As an alternative to these doomed systems, they advocated distributism, a dispersal of ownership after the fashion of the medieval European guild system. What do you think about the feasibility of their suggestions for our world today?
I suppose the best response is that capitalism and socialism have not turned out to be feasible either. The present state of the world is a monument to the failures of capitalism and socialism. Chesterton and Belloc's ideas are based on the Catholic social teaching of Pope Leo XIII. This teaching would be feasible if all or even most Catholics embraced it. We could change the world. It is the idea that an economy should be based more on the family's interest rather than the individual's or the state's interests.
If more people were self-sufficient and independent, we would have a more stable economy. Widespread wage slavery makes people dependent and also passive. It leads to an entitlement mentality and the inability for us to do things for ourselves and take control of our lives. The good news for distributism is that more and more people are dissatisfied with things as they are: That is why there is a renewed interest in Chesterton's ideas about this.
If you could say one thing to Pope Francis about G. K. Chesterton, what would it be?
Beatify G. K. Chesterton.
What do you want people to take away from your life and work?
Chesterton tried to bring sanity to an insane world. Using him as an inspiration, I have tried to do the same thing. I hope when my days are done, I will have succeeded somewhat. The revival of common sense.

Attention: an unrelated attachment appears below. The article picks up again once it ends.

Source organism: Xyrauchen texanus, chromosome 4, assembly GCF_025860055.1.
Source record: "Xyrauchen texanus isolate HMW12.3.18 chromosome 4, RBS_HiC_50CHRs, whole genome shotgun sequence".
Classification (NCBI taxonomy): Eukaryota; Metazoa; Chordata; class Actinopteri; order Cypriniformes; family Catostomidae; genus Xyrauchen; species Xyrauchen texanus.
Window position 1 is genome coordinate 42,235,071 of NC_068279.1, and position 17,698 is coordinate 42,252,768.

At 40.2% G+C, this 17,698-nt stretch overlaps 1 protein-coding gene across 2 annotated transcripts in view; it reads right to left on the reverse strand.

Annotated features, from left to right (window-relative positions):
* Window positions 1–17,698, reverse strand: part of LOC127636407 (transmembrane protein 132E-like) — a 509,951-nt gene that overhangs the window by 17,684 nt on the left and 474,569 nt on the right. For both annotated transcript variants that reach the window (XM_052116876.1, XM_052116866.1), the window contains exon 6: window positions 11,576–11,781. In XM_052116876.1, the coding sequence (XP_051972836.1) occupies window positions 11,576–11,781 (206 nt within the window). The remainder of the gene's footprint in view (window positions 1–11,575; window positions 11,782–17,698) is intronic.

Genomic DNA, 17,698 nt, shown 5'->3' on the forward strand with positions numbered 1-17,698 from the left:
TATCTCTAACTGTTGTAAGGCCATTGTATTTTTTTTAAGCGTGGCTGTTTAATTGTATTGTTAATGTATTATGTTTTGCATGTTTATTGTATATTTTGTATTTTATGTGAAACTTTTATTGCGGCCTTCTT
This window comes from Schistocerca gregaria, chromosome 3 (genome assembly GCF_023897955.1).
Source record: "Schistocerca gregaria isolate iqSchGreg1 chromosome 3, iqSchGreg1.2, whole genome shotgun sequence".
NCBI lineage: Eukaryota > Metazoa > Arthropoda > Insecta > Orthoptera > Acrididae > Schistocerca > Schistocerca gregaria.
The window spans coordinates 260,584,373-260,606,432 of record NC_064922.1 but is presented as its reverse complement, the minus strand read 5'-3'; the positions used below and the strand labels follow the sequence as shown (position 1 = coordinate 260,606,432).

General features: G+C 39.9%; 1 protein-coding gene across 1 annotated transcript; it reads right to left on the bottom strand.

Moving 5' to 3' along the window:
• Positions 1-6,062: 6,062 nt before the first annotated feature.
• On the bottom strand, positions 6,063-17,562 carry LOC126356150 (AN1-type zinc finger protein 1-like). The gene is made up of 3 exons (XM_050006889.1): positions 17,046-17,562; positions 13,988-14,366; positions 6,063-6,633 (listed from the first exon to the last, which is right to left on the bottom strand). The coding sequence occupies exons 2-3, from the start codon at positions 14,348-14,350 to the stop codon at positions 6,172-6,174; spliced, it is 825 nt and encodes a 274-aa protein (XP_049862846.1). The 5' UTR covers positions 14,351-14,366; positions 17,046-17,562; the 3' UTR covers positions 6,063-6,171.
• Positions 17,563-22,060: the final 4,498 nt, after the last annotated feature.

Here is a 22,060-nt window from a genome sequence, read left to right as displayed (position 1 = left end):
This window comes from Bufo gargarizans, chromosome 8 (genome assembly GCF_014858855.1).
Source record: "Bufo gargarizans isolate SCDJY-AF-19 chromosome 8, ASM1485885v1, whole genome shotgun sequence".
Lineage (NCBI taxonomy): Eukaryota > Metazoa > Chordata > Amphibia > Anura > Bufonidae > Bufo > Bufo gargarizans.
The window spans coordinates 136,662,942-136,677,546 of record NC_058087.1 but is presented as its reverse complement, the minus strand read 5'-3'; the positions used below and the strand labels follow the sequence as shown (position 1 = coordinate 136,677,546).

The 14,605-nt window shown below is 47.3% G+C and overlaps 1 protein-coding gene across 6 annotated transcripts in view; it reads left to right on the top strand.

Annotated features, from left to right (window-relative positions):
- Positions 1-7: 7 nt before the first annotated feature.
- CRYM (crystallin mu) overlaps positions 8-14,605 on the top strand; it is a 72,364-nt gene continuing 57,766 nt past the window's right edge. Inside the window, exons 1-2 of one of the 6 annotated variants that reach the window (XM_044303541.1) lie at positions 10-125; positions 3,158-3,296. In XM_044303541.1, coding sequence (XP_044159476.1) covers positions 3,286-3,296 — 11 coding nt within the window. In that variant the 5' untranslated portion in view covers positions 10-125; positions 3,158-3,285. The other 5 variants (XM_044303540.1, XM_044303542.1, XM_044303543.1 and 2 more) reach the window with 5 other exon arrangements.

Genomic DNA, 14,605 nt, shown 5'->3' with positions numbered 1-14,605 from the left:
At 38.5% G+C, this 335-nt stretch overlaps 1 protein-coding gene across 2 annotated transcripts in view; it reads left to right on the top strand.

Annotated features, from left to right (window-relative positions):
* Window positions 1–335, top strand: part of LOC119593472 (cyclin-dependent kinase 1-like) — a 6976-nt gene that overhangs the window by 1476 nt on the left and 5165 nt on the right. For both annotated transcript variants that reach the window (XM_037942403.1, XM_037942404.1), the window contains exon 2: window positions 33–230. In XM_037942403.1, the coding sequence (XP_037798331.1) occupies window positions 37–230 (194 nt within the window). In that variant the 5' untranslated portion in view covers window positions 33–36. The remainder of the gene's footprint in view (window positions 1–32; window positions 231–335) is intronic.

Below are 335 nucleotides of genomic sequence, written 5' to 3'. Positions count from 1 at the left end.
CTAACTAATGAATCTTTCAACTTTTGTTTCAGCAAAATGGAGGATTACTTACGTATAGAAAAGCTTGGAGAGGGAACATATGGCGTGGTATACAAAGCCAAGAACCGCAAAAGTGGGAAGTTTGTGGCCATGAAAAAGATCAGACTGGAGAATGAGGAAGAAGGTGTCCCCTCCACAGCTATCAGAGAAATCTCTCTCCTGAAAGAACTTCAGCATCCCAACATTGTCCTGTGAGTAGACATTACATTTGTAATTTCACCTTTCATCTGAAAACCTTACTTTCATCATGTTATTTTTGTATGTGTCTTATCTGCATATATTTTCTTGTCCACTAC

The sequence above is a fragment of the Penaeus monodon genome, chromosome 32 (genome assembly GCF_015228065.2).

What is your favorite Scripture passage and why?
Almost a worse question than what is my favorite Chesterton book! But I have a particular affection for Jeremiah 6:16: “Stand by the roads and look, and ask for the ancient path, and walk in it, and you will find rest for your souls.”
It is the corollary of Chesterton's line, “A dead thing goes with the stream. Only a living thing can go against it.” The old way, revealed to us long ago, is still the good way, the thing we have to recover. It is the opposite of the way of the world. And it is the only thing that will bring peace.
Any final thoughts?
For some reason a Chesterton quote comes to mind: “The one glorious thing on God's green earth is to fight a losing battle…and not lose it!”
Sean Salai, S.J., is a contributing writer at America.